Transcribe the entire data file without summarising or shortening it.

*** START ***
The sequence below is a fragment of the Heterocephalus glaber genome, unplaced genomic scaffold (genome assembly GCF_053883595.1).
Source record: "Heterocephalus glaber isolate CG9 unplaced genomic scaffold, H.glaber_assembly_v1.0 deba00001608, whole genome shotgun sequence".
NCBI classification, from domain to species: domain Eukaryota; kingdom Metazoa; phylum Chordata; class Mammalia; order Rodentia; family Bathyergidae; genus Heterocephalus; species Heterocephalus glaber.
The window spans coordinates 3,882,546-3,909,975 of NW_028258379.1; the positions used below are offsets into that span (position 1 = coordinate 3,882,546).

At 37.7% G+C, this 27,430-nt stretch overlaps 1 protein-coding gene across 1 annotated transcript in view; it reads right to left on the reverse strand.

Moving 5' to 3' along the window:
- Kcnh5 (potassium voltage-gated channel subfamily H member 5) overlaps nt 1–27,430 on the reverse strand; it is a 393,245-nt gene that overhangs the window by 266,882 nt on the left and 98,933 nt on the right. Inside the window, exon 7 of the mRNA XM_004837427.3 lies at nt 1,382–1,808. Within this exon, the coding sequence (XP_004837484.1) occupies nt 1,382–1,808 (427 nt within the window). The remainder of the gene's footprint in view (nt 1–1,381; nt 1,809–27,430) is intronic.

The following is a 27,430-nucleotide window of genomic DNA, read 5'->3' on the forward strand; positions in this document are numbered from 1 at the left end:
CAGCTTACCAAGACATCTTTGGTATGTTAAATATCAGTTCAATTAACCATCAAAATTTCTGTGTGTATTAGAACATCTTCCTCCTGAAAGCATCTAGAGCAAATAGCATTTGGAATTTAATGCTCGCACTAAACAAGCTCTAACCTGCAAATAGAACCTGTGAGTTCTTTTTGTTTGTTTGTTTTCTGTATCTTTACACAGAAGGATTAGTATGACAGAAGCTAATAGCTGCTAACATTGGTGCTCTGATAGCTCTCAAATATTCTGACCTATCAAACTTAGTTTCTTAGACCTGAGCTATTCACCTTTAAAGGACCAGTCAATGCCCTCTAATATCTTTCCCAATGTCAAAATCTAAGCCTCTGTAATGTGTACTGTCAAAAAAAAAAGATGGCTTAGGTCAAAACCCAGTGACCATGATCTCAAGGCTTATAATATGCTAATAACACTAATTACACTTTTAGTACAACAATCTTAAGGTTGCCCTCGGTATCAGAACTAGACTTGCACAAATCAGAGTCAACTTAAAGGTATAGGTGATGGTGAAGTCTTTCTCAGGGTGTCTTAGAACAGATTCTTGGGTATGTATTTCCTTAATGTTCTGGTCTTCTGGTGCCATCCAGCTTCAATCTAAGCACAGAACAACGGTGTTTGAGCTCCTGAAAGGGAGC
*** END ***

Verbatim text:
The sequence below is a fragment of the Heterocephalus glaber genome, unplaced genomic scaffold (genome assembly GCF_053883595.1).
Source record: "Heterocephalus glaber isolate CG9 unplaced genomic scaffold, H.glaber_assembly_v1.0 deba00001608, whole genome shotgun sequence".
NCBI classification, from domain to species: domain Eukaryota; kingdom Metazoa; phylum Chordata; class Mammalia; order Rodentia; family Bathyergidae; genus Heterocephalus; species Heterocephalus glaber.
The window spans coordinates 3,882,546-3,909,975 of NW_028258379.1; the positions used below are offsets into that span (position 1 = coordinate 3,882,546).

At 37.7% G+C, this 27,430-nt stretch overlaps 1 protein-coding gene across 1 annotated transcript in view; it reads right to left on the reverse strand.

Moving 5' to 3' along the window:
- Kcnh5 (potassium voltage-gated channel subfamily H member 5) overlaps nt 1–27,430 on the reverse strand; it is a 393,245-nt gene that overhangs the window by 266,882 nt on the left and 98,933 nt on the right. Inside the window, exon 7 of the mRNA XM_004837427.3 lies at nt 1,382–1,808. Within this exon, the coding sequence (XP_004837484.1) occupies nt 1,382–1,808 (427 nt within the window). The remainder of the gene's footprint in view (nt 1–1,381; nt 1,809–27,430) is intronic.

The following is a 27,430-nucleotide window of genomic DNA, read 5'->3' on the forward strand; positions in this document are numbered from 1 at the left end:
CAGCTTACCAAGACATCTTTGGTATGTTAAATATCAGTTCAATTAACCATCAAAATTTCTGTGTGTATTAGAACATCTTCCTCCTGAAAGCATCTAGAGCAAATAGCATTTGGAATTTAATGCTCGCACTAAACAAGCTCTAACCTGCAAATAGAACCTGTGAGTTCTTTTTGTTTGTTTGTTTTCTGTATCTTTACACAGAAGGATTAGTATGACAGAAGCTAATAGCTGCTAACATTGGTGCTCTGATAGCTCTCAAATATTCTGACCTATCAAACTTAGTTTCTTAGACCTGAGCTATTCACCTTTAAAGGACCAGTCAATGCCCTCTAATATCTTTCCCAATGTCAAAATCTAAGCCTCTGTAATGTGTACTGTCAAAAAAAAAAGATGGCTTAGGTCAAAACCCAGTGACCATGATCTCAAGGCTTATAATATGCTAATAACACTAATTACACTTTTAGTACAACAATCTTAAGGTTGCCCTCGGTATCAGAACTAGACTTGCACAAATCAGAGTCAACTTAAAGGTATAGGTGATGGTGAAGTCTTTCTCAGGGTGTCTTAGAACAGATTCTTGGGTATGTATTTCCTTAATGTTCTGGTCTTCTGGTGCCATCCAGCTTCAATCTAAGCACAGAACAACGGTGTTTGAGCTCCTGAAAGGGAGC